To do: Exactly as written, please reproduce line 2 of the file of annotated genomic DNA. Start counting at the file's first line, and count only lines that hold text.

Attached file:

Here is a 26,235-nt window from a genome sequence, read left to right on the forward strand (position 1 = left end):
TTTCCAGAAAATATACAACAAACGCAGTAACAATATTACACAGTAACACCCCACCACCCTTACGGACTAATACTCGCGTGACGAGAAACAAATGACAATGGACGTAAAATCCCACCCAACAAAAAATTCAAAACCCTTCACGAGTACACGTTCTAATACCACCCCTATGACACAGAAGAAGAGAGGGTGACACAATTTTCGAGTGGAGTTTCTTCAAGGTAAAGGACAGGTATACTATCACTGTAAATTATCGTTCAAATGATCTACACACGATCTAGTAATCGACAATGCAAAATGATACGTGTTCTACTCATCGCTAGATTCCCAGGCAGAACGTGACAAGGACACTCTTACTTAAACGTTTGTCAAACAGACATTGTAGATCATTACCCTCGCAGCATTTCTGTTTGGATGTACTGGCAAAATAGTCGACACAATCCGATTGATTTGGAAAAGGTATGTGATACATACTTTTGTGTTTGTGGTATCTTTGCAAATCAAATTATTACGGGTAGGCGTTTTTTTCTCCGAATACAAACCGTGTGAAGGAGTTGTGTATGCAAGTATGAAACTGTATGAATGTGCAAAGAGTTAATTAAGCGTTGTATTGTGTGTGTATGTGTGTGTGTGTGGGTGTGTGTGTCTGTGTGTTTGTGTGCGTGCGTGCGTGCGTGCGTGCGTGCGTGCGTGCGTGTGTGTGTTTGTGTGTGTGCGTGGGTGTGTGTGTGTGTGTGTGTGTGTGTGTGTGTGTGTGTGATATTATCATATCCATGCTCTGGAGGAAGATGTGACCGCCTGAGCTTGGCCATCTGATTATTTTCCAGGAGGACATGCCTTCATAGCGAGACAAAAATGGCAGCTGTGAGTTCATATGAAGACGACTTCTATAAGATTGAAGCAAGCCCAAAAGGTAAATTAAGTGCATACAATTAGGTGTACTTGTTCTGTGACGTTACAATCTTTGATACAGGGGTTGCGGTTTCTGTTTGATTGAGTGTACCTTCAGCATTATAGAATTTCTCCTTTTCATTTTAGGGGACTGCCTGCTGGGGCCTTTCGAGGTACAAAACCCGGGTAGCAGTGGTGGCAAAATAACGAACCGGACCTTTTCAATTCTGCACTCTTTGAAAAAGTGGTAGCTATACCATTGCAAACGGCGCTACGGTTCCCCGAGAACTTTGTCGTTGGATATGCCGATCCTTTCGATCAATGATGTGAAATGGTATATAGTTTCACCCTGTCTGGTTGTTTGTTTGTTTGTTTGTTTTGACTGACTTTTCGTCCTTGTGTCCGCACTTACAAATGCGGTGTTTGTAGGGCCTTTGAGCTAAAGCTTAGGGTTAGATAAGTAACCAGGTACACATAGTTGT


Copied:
TTTCCAGAAAATATACAACAAACGCAGTAACAATATTACACAGTAACACCCCACCACCCTTACGGACTAATACTCGCGTGACGAGAAACAAATGACAATGGACGTAAAATCCCACCCAACAAAAAATTCAAAACCCTTCACGAGTACACGTTCTAATACCACCCCTATGACACAGAAGAAGAGAGGGTGACACAATTTTCGAGTGGAGTTTCTTCAAGGTAAAGGACAGGTATACTATCACTGTAAATTATCGTTCAAATGATCTACACACGATCTAGTAATCGACAATGCAAAATGATACGTGTTCTACTCATCGCTAGATTCCCAGGCAGAACGTGACAAGGACACTCTTACTTAAACGTTTGTCAAACAGACATTGTAGATCATTACCCTCGCAGCATTTCTGTTTGGATGTACTGGCAAAATAGTCGACACAATCCGATTGATTTGGAAAAGGTATGTGATACATACTTTTGTGTTTGTGGTATCTTTGCAAATCAAATTATTACGGGTAGGCGTTTTTTTCTCCGAATACAAACCGTGTGAAGGAGTTGTGTATGCAAGTATGAAACTGTATGAATGTGCAAAGAGTTAATTAAGCGTTGTATTGTGTGTGTATGTGTGTGTGTGTGGGTGTGTGTGTCTGTGTGTTTGTGTGCGTGCGTGCGTGCGTGCGTGCGTGCGTGCGTGCGTGTGTGTGTTTGTGTGTGTGCGTGGGTGTGTGTGTGTGTGTGTGTGTGTGTGTGTGTGTGTGTGATATTATCATATCCATGCTCTGGAGGAAGATGTGACCGCCTGAGCTTGGCCATCTGATTATTTTCCAGGAGGACATGCCTTCATAGCGAGACAAAAATGGCAGCTGTGAGTTCATATGAAGACGACTTCTATAAGATTGAAGCAAGCCCAAAAGGTAAATTAAGTGCATACAATTAGGTGTACTTGTTCTGTGACGTTACAATCTTTGATACAGGGGTTGCGGTTTCTGTTTGATTGAGTGTACCTTCAGCATTATAGAATTTCTCCTTTTCATTTTAGGGGACTGCCTGCTGGGGCCTTTCGAGGTACAAAACCCGGGTAGCAGTGGTGGCAAAATAACGAACCGGACCTTTTCAATTCTGCACTCTTTGAAAAAGTGGTAGCTATACCATTGCAAACGGCGCTACGGTTCCCCGAGAACTTTGTCGTTGGATATGCCGATCCTTTCGATCAATGATGTGAAATGGTATATAGTTTCACCCTGTCTGGTTGTTTGTTTGTTTGTTTGTTTTGACTGACTTTTCGTCCTTGTGTCCGCACTTACAAATGCGGTGTTTGTAGGGCCTTTGAGCTAAAGCTTAGGGTTAGATAAGTAACCAGGTACACATAGTTGT